Can a Parent Refuse Mediation?
Most child-related issues can be solved in the most pleasant way possible through mediation. Disputes involving children can often become messy and complex when families split up. Mediation can often provide a more civil alternative whereby families meet outside of court with a licensed neutral mediator who seeks to settle their dispute.
However, as part of a divorce, some spouses who tend to have more control in the relationship can try to use mediation as a tactic against their soon-to-be ex-spouse. This tactic leads some to wonder if a parent can refuse mediation. The simple answer is yes, but it also depends on the circumstances. Mediation is voluntary, meaning both parties must agree to participate before it can begin. However, there are different types of mediation that cannot be refused.
Refusal Depends on the Type of Mediation
Not all mediation is equal. Some mediation is court-ordered, meaning a judge has said that you and your spouse need to engage in some form of mediation. Refusing court-ordered mediation can have severe consequences. If your spouse merely suggests mediation before court proceedings, it can be rejected, but you often need a good reason to refuse mediation.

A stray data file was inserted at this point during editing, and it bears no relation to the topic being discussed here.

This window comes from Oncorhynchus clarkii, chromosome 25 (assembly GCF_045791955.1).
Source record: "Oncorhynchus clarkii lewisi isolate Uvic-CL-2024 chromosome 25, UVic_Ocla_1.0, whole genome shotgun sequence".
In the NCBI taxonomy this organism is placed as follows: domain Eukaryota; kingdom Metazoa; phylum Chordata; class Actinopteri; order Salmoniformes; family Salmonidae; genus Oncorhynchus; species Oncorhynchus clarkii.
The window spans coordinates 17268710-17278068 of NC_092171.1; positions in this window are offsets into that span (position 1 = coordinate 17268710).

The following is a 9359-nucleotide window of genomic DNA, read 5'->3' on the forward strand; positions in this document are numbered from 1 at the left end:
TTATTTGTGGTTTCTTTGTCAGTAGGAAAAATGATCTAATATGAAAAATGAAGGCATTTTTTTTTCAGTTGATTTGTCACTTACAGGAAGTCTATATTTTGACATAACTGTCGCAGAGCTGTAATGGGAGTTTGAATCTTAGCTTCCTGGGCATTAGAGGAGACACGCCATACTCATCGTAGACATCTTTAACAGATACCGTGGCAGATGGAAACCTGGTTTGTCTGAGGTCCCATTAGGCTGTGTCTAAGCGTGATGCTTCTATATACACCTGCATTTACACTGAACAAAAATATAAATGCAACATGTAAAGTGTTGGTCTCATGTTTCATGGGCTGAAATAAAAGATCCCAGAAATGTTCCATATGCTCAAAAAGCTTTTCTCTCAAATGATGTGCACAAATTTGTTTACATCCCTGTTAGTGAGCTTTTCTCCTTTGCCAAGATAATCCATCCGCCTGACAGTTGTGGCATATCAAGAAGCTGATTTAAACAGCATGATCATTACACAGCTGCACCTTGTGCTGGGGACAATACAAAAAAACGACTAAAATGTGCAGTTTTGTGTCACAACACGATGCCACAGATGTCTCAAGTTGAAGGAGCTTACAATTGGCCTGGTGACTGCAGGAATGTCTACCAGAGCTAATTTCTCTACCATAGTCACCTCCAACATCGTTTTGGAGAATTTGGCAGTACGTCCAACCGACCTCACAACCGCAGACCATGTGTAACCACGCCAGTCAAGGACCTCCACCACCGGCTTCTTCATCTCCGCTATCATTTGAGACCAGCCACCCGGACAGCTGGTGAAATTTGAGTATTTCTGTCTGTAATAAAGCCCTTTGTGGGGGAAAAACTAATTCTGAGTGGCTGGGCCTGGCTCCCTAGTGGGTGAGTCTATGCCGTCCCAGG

Can You Refuse Mediation Requested by Your Spouse Before Seeing a Judge?
What are Acceptable Reasons for a Parent to Refuse Mediation?
There are two generally accepted valid excuses for refusing mediation. As mentioned above, mediation can sometimes be used by one spouse to try and gain the upper hand on the other when seeing a judge may yield a different result.
Spouses who hold significantly more power over assets and shared wealth may suggest mediation as a tactic to bully their ex-partner into an uncomfortable agreement. They hope to gain an advantage on items like child support by forcing you into mediation. In this instance, this spouse knows that going before a judge will likely result in them losing many more assets than they would like.
The same can be said for spouses with a history of domestic violence. Undoubtedly the abused spouse will use this history against the other spouse to prevent children from living with them. In mediation, this violent history may not come up.
If one of these instances applies to you, you should be able to refuse mediation without any consequences. However, if you, as a parent, refuse mediation without a valid reason, you may be sanctioned once the case gets to court.